Tuesday, July 9, 2019

X: The Man with the X-Ray Eyes




(1963) Directed by Roger Corman; Written by Robert Dillon and Ray Russell; Story by Ray Russell; Starring: Ray Milland, Diana Van der Vlis, Harold J. Stone, John Hoyt and Don Rickles; Available on Blu-ray and DVD

Rating: ****

“I had numerous opportunities to join the Establishment, and from time to time I did. But I have always stepped away. Perhaps that is why X has been called in some circles a serious Corman film – because of an identification with a scientist who is cursed by his vision and cast out by his community.” – Roger Corman (excerpt from How I Made a Hundred Movies in Hollywood and Never Lost a Dime, by Roger Corman, with Jim Jerome)

“Sam, we are virtually blind. You tell me that my eyes are perfect. Well, they’re not. I’m blind to all but a tenth of the universe.” – Dr. James Xavier (Ray Milland)


X: The Man with the X-Ray Eyes is a modern variation of the Icarus myth, about a man who dared to soar too high and suffered the consequences. Change the characters and setting, but it remains a tale of hubris and poor foresight. After making a string of films in the Poe Cycle, producer/director Roger Corman made a conscious decision to explore new ground, thematically and stylistically. As in the previous Poe films, X was shot in color, adopting a 15-day shooting schedule, compared to the 10-day schedule for Corman’s black-and-white productions. Also following the lead of previous releases (starting with The House of Usher), the film was shown as a single feature, instead of a double bill. Veteran actor Ray Milland* (Corman’s first choice) starred as Dr. James Xavier, his second Corman film, after Premature Burial (1962). X originally ran with a prologue (included on the Kino Lorber Blu-ray), featuring a rambling montage about the five senses, and it’s easy to see why it was cut.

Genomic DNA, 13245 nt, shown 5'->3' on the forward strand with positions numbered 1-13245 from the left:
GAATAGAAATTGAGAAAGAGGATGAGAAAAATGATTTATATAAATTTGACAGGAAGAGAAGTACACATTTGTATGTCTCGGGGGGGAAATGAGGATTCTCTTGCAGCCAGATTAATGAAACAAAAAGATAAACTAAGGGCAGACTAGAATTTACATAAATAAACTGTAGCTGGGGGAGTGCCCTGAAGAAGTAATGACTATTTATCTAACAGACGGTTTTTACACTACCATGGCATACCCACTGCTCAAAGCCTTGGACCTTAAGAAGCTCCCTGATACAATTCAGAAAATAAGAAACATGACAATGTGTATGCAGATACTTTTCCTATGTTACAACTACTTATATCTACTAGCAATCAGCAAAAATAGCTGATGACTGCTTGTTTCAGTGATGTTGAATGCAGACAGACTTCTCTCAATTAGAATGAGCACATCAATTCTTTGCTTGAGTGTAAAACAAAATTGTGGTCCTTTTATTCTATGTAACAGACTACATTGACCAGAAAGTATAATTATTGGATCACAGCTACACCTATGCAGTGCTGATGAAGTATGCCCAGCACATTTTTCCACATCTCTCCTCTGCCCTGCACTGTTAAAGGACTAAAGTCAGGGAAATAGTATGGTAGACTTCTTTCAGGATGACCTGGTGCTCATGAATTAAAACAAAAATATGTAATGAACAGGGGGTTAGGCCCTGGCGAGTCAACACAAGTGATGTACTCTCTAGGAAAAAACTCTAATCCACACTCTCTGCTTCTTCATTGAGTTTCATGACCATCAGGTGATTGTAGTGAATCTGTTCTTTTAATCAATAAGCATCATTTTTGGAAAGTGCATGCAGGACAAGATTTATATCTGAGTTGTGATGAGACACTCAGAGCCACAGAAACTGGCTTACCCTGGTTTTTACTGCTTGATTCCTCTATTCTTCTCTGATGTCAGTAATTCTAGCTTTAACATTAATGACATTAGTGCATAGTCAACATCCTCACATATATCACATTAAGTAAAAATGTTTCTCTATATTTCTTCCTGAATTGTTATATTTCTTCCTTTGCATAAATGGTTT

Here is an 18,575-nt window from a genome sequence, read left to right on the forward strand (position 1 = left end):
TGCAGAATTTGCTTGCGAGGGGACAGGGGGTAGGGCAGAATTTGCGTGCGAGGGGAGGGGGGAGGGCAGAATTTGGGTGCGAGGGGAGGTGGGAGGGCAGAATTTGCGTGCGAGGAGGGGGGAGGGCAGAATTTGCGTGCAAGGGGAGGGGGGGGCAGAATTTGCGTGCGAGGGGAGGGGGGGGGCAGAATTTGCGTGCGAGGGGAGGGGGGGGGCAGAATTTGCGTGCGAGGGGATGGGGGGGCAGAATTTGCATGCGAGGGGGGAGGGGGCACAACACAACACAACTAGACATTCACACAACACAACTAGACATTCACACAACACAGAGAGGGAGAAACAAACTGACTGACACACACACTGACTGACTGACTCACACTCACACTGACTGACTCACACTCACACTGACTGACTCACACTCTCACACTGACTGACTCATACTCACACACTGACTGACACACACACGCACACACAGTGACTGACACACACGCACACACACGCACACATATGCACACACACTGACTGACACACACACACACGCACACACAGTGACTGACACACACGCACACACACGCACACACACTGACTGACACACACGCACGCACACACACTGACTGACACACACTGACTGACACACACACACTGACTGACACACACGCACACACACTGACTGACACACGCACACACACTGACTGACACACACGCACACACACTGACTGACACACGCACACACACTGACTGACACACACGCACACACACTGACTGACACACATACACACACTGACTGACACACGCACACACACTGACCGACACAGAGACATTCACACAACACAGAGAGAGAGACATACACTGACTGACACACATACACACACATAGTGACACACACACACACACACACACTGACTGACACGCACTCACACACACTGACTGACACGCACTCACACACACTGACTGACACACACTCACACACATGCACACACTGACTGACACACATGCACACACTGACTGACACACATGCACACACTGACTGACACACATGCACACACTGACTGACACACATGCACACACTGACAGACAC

* Fun Fact #1: According to Corman, Milland stated he made two films in his long, storied career that he was proud of, The Lost Weekend and X.



Dr. Xavier is conducting research exploring the boundaries of human vision.* He develops a chemical compound that he hopes will expand the visible frequency spectrum to the naked eye. When tests on a monkey go poorly, and the subject dies of shock, he unwisely decides to take things to the next step. Despite the staunch admonitions of his physician (Harold J. Stone), he uses himself as a test subject. At first, he’s caught up in the wonder of the situation, as his eyes have been opened to a new world. Unfortunately for Dr. Xavier, his colleagues don’t share his enthusiasm, and funding is pulled. He gets into further hot water when he objects to chief surgeon Willard Benson’s (John Hoyt) diagnosis of a young heart patient. He takes the matter into his own hands,* performing the surgery** himself, but proving no good deed goes unpunished, he’s barred from practicing medicine. Things go from bad to terrible when a well-meaning colleague attempts to stop him from further self-experimentation, and is accidentally killed. Xavier is forced to flee, continuing his pursuits covertly.